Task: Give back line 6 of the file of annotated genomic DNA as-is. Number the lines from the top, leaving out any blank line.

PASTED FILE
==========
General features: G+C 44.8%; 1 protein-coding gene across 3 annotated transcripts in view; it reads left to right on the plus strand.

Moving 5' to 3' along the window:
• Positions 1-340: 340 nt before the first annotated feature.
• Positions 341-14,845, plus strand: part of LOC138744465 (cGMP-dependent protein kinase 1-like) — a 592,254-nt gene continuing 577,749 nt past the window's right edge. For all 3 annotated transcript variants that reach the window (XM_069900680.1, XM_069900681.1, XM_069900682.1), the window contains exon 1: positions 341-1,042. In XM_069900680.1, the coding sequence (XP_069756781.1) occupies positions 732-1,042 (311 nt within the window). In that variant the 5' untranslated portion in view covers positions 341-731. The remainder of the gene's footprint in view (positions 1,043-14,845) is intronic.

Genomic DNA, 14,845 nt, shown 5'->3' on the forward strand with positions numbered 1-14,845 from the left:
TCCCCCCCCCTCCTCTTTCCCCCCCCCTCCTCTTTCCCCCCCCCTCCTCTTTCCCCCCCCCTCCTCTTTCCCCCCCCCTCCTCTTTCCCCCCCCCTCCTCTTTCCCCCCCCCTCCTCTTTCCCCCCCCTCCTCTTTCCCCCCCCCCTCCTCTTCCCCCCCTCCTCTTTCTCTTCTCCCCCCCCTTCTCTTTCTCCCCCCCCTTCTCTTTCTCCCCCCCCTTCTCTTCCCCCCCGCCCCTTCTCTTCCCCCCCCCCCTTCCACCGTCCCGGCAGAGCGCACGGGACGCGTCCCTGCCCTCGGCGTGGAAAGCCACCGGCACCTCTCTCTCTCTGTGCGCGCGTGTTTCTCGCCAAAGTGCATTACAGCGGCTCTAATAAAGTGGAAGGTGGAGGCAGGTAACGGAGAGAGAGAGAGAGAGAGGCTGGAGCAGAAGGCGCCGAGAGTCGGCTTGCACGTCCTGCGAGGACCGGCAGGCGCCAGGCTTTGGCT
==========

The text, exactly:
TCCCCCCCCCTCCTCTTTCCCCCCCCCTCCTCTTTCCCCCCCCCTCCTCTTTCCCCCCCCCTCCTCTTTCCCCCCCCCTCCTCTTTCCCCCCCCCTCCTCTTTCCCCCCCCCTCCTCTTTCCCCCCCCTCCTCTTTCCCCCCCCCCTCCTCTTCCCCCCCTCCTCTTTCTCTTCTCCCCCCCCTTCTCTTTCTCCCCCCCCTTCTCTTTCTCCCCCCCCTTCTCTTCCCCCCCGCCCCTTCTCTTCCCCCCCCCCCTTCCACCGTCCCGGCAGAGCGCACGGGACGCGTCCCTGCCCTCGGCGTGGAAAGCCACCGGCACCTCTCTCTCTCTGTGCGCGCGTGTTTCTCGCCAAAGTGCATTACAGCGGCTCTAATAAAGTGGAAGGTGGAGGCAGGTAACGGAGAGAGAGAGAGAGAGAGGCTGGAGCAGAAGGCGCCGAGAGTCGGCTTGCACGTCCTGCGAGGACCGGCAGGCGCCAGGCTTTGGCT